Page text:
When I chaired the session on Search at the Museums and the Web 2008 conference the discussion, as I described in a recent post, turned to lightweight approaches to federated searching. During the session I received a Twitter comment on my feedback channel (intermingled with the football scores!) asking “is it more useful to develop compelling browse interfaces & leave search to Google?” The response at the time seemed to be that although Google might have a role to play in the future, its role at present is limited (in a museums’ context) due to the complexities of typical collections management Web interfaces: the valuable data is part of the ‘deep Web’ which search engines such as Google find difficult to index.

But just a few days ago, via a comment made by Nate Solas on his blog post about the Search session, I discovered that Google have announced their intention to index the deep Web:

This experiment is part of Google’s broader effort to increase its coverage of the web. In fact, HTML forms have long been thought to be the gateway to large volumes of data beyond the normal scope of search engines. The terms Deep Web, Hidden Web, or Invisible Web have been used collectively to refer to such content that has so far been invisible to search engine users. By crawling using HTML forms (and abiding by robots.txt), we are able to lead search engine users to documents that would otherwise not be easily found in search engines, and provide webmasters and users alike with a better and more comprehensive search experience.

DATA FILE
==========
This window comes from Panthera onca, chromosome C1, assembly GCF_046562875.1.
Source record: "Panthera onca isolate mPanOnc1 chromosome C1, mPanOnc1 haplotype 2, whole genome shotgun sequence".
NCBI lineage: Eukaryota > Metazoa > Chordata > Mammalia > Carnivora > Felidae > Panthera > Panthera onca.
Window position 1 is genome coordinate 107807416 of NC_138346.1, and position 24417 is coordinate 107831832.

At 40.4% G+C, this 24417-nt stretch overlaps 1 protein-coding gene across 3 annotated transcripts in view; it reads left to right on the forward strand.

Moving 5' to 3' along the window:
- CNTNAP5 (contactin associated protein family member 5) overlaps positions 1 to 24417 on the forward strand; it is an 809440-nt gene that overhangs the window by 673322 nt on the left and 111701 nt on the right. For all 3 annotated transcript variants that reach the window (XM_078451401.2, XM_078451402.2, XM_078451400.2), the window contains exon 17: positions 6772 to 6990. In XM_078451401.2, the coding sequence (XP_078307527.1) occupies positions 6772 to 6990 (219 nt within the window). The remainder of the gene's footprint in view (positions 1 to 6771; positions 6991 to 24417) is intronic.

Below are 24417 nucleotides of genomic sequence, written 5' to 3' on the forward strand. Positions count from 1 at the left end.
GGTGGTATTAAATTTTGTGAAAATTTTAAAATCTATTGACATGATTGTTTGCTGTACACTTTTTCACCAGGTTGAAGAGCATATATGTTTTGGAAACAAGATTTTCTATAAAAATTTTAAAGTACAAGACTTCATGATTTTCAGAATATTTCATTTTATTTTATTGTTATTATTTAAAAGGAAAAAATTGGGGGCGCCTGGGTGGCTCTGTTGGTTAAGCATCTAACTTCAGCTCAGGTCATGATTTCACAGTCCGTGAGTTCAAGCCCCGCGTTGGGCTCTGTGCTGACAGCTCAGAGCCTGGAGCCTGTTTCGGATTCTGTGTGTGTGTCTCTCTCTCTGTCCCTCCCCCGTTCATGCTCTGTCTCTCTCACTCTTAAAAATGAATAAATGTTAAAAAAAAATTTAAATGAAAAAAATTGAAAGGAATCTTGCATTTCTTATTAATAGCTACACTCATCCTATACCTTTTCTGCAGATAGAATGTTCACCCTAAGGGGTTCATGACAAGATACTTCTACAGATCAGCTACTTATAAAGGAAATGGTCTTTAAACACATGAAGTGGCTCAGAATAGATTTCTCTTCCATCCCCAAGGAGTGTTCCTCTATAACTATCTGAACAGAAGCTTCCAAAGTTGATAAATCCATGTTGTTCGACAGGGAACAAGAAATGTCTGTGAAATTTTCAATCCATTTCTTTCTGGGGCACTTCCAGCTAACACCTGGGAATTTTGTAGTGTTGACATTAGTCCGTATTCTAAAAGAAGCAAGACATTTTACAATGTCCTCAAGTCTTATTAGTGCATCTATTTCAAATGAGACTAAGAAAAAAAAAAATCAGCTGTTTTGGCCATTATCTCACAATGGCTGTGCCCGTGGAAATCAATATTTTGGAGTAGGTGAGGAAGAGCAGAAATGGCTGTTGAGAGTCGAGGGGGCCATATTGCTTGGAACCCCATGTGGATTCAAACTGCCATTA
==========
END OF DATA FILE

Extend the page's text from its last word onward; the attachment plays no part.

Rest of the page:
Mia Ridge has commented on the implications of this announcement:

You’re probably already well indexed if you have a browsable interface that leads to every single one of your collection records and images and whatever; but if you’ve got any content that was hidden behind a search form (and I know we have some in older sites), this could give it much greater visibility.

In light of Google’s announcement it is timely, I would think, to revisit the question “It is it more useful to develop compelling browse interfaces & leave search to Google?” Imagine the quality of services we could provide if we redirect resources from replicating search algorithms which have already been developed (“standing on the shoulders of giants”).

And let’s remember (a) the evidence which suggests that users prefer simple search interfaces and (b) the costs of attempting to compete with Google in the search area – let’s not forget that, despite their riches, Microsoft haven’t been able to compete successfully. Is it likely that search technologies developed by tax-payers’ money will succeed where Microsoft have failed?

PS I should probably add that I’m not the first to suggest this idea. The OpenDOAR team, in particular have deployed a search interface using Google across institutional repository services. Many congratulations to the team at the University of Nottingham for evaluating this lightweight approach.